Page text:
Although relatively unsophisticated by today's standards, the development of the early 4 track studios in the 1960's marked the arrival of the 'name' Music Producers who were masters of both the creative and technical and organisational aspects of making recordings. One such Music Producer is Re-Pro (UK)'s President, Sir George Martin, CBE, who produced, for example, 'Sergeant Peppers Lonely Hearts Club Band' by the Beatles, one of the most successful albums of its time. Whilst the Beatles were without doubt outstanding songwriters and performers, the finished recordings owed much to the patience, skill and direction of a perfectionist prepared to squeeze the utmost from the songs and performances of the Beatles using the four track facilities available.

Although George Martin's role as Music Producer of the Beatles has been universally acclaimed for its technical and creative excellence (he was regularly described as the fifth Beatle), up until 1965 he only received a salary in respect of the recordings which he had produced in his capacity as an employee of EMI Records. He was, however, instrumental in redefining the role of Music Producer from that of a person who merely assembled the creative and technical talent needed for making a sound recording to a person whose own market perception, creative, organisational and technical talents are crucial to the commercial success of sound recordings.

Many modern recording studios enjoy highly sophisticated facilities and now offer multi-tracking facilities in excess of 64 tracks. Although there are now more tracks available, the principle of creating recordings in layers is essentially no different from that applicable to the early four track studios. Furthermore, for the past 15 years or so computers called 'sequencers' have provided an additional realm of multi-track recording possibilities. A sequencer is a device for recording all characteristics of a musical performance as a series of numerical (digital) codes. Each characteristic, be it the pitch, duration, strength, time and treatment of each musical note is stored as a single event. The device allows the performance, once recorded, to be modified (edited or corrected) in great detail. The process of inputting musical information into a sequencer is known as programming - a task that is often performed, directed or supervised by the producer.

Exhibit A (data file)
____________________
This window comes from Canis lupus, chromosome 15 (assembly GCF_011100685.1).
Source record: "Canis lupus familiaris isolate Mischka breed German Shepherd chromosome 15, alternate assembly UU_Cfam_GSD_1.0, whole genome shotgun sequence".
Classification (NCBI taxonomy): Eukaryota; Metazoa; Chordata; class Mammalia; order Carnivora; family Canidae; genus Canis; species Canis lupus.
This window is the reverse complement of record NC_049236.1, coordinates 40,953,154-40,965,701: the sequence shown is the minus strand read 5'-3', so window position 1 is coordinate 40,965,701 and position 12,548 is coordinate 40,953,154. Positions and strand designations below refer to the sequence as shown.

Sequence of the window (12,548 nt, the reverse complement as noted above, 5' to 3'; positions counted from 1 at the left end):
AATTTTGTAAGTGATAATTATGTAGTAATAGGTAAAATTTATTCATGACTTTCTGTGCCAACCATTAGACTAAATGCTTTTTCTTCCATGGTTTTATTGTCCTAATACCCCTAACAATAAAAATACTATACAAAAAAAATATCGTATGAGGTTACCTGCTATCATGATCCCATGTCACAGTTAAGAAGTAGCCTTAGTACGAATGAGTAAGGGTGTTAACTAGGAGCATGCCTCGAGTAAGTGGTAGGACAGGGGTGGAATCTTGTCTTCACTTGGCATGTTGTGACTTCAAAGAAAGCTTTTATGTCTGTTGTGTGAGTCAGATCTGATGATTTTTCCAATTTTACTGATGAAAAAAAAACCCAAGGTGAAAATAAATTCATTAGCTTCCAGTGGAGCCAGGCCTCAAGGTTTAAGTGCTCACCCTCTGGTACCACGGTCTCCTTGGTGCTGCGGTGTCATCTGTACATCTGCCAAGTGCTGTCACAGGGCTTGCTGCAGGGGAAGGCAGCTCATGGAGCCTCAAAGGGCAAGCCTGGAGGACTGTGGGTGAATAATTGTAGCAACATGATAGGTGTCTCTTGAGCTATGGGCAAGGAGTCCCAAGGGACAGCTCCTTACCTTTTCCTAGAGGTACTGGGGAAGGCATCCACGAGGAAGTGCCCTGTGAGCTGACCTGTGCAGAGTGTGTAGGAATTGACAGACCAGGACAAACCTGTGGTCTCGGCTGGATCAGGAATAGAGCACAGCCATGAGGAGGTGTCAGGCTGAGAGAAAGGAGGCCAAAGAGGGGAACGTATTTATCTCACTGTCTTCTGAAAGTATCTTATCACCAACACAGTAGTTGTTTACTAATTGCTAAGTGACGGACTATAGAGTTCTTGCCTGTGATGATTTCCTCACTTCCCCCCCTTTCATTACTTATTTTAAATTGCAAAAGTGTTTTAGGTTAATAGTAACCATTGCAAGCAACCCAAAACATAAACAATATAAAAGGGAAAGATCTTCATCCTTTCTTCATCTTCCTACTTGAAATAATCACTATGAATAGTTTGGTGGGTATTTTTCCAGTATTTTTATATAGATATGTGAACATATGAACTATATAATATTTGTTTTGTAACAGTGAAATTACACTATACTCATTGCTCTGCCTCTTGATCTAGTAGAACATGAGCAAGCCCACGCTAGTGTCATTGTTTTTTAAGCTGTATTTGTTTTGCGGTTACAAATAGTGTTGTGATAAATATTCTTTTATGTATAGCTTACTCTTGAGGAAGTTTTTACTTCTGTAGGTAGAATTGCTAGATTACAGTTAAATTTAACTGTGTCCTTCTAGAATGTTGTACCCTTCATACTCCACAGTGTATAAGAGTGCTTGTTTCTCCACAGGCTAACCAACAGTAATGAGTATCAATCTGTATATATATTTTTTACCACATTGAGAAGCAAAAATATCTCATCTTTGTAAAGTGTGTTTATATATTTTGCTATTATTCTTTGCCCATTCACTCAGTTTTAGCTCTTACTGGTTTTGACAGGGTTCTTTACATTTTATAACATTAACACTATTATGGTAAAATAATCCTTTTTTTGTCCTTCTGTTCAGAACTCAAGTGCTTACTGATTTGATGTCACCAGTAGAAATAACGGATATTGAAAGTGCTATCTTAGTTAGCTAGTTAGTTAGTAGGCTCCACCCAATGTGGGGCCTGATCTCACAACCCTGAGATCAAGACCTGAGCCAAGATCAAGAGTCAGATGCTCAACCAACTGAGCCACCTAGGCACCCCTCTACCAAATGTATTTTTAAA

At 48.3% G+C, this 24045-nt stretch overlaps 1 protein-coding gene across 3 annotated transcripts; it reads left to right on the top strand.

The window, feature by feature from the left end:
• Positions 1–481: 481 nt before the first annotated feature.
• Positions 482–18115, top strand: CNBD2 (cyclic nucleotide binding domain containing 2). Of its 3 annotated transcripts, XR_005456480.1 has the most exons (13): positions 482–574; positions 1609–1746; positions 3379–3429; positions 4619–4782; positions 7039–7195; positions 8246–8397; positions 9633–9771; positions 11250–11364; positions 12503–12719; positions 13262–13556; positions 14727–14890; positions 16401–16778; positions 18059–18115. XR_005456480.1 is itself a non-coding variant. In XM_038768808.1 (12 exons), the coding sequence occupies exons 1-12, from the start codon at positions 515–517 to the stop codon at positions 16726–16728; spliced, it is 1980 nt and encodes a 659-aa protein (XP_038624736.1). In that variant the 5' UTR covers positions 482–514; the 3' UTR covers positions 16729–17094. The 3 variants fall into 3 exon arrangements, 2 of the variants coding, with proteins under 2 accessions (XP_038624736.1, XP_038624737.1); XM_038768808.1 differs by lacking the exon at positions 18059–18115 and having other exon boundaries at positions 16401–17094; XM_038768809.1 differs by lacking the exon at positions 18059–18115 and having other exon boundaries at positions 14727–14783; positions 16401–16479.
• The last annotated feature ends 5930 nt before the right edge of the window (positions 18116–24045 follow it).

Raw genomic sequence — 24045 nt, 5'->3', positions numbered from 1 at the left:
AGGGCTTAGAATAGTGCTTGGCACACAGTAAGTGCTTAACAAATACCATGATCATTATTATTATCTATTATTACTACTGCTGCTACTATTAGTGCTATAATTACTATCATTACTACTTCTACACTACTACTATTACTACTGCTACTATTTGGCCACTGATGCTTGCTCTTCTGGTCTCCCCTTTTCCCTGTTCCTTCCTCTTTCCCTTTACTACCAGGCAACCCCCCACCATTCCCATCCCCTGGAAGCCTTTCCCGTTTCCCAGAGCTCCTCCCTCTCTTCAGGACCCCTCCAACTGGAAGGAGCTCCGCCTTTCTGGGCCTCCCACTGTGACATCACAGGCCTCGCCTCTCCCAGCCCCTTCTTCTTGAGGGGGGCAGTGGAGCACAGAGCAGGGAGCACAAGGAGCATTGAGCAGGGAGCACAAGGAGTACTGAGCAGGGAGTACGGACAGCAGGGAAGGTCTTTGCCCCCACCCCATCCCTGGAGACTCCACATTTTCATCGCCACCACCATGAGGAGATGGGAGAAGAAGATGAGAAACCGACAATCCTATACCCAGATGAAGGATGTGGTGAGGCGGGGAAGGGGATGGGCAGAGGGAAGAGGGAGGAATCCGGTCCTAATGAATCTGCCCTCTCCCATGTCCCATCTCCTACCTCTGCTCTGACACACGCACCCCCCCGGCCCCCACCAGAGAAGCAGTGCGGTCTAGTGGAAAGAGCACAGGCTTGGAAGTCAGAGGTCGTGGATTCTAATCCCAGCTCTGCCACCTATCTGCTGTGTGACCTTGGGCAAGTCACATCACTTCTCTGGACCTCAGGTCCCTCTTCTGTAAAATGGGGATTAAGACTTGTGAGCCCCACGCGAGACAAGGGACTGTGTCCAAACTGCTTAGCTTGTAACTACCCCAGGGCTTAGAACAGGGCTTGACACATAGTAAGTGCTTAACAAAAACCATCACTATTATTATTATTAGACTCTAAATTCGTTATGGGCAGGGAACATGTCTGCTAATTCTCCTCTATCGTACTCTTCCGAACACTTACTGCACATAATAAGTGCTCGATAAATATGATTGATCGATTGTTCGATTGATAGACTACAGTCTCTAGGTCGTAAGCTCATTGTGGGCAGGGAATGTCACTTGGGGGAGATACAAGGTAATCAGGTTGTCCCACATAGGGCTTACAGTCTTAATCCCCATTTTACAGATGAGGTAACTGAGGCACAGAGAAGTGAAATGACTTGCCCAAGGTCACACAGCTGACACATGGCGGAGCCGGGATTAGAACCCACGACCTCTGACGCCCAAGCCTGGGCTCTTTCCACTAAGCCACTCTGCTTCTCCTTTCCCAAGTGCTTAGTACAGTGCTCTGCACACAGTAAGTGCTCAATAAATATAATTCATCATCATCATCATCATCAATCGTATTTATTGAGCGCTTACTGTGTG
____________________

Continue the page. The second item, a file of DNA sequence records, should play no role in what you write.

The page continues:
Most modern studios also enjoy a huge range of signal processing facilities which can fundamentally alter the characteristics of the 'original' source sounds to be recorded and there are also digital 'sampling' facilities available which allow producers to digitally record a sample of an artist's performance and manipulate the data recorded so as to alter timing, pitch and timbre at will.

Modern mixing desks, which are used to 'mix' together the individual tracks recorded to produce the definitive stereo version of the recording reproduced on records, employ computer technology to give the producer almost total flexibility when mixing recordings.

These later developments have meant that the recording process has evolved from passive fixation into an active and dynamic creative process in its own right. Similarly the role of those charged with supervising that process - Music Producers – has evolved from one of general supervision to a hands on managerial, creative and artistic role of pivotal importance.

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